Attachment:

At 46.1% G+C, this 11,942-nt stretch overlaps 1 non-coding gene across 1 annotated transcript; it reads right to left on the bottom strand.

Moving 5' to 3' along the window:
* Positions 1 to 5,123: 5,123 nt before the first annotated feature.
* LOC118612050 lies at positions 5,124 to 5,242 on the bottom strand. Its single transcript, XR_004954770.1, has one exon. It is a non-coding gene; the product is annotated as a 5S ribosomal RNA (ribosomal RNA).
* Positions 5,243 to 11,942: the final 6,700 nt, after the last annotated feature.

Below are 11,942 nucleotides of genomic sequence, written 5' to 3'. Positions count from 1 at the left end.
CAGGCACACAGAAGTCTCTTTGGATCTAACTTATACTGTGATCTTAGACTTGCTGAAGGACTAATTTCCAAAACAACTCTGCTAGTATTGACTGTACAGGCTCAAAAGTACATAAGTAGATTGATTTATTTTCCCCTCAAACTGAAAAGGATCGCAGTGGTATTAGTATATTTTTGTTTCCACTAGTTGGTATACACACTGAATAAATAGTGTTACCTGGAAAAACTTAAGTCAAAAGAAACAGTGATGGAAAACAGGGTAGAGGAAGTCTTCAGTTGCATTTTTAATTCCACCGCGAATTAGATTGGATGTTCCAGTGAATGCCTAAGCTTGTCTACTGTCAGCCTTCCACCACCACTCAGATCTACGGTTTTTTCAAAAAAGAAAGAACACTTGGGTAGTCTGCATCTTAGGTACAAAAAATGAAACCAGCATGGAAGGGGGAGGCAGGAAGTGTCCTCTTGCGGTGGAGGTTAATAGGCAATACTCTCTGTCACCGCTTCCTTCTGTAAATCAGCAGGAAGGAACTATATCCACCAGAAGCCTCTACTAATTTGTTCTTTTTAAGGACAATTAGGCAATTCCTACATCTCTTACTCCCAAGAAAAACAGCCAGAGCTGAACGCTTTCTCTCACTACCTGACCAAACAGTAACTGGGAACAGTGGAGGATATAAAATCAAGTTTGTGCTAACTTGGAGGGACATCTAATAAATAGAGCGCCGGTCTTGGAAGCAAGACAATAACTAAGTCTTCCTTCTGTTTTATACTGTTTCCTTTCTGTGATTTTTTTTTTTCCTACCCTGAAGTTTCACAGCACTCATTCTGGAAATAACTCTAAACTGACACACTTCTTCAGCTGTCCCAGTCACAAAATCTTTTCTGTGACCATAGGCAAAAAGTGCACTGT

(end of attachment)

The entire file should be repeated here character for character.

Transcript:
At 46.1% G+C, this 11,942-nt stretch overlaps 1 non-coding gene across 1 annotated transcript; it reads right to left on the bottom strand.

Moving 5' to 3' along the window:
* Positions 1 to 5,123: 5,123 nt before the first annotated feature.
* LOC118612050 lies at positions 5,124 to 5,242 on the bottom strand. Its single transcript, XR_004954770.1, has one exon. It is a non-coding gene; the product is annotated as a 5S ribosomal RNA (ribosomal RNA).
* Positions 5,243 to 11,942: the final 6,700 nt, after the last annotated feature.

Below are 11,942 nucleotides of genomic sequence, written 5' to 3'. Positions count from 1 at the left end.
CAGGCACACAGAAGTCTCTTTGGATCTAACTTATACTGTGATCTTAGACTTGCTGAAGGACTAATTTCCAAAACAACTCTGCTAGTATTGACTGTACAGGCTCAAAAGTACATAAGTAGATTGATTTATTTTCCCCTCAAACTGAAAAGGATCGCAGTGGTATTAGTATATTTTTGTTTCCACTAGTTGGTATACACACTGAATAAATAGTGTTACCTGGAAAAACTTAAGTCAAAAGAAACAGTGATGGAAAACAGGGTAGAGGAAGTCTTCAGTTGCATTTTTAATTCCACCGCGAATTAGATTGGATGTTCCAGTGAATGCCTAAGCTTGTCTACTGTCAGCCTTCCACCACCACTCAGATCTACGGTTTTTTCAAAAAAGAAAGAACACTTGGGTAGTCTGCATCTTAGGTACAAAAAATGAAACCAGCATGGAAGGGGGAGGCAGGAAGTGTCCTCTTGCGGTGGAGGTTAATAGGCAATACTCTCTGTCACCGCTTCCTTCTGTAAATCAGCAGGAAGGAACTATATCCACCAGAAGCCTCTACTAATTTGTTCTTTTTAAGGACAATTAGGCAATTCCTACATCTCTTACTCCCAAGAAAAACAGCCAGAGCTGAACGCTTTCTCTCACTACCTGACCAAACAGTAACTGGGAACAGTGGAGGATATAAAATCAAGTTTGTGCTAACTTGGAGGGACATCTAATAAATAGAGCGCCGGTCTTGGAAGCAAGACAATAACTAAGTCTTCCTTCTGTTTTATACTGTTTCCTTTCTGTGATTTTTTTTTTTCCTACCCTGAAGTTTCACAGCACTCATTCTGGAAATAACTCTAAACTGACACACTTCTTCAGCTGTCCCAGTCACAAAATCTTTTCTGTGACCATAGGCAAAAAGTGCACTGT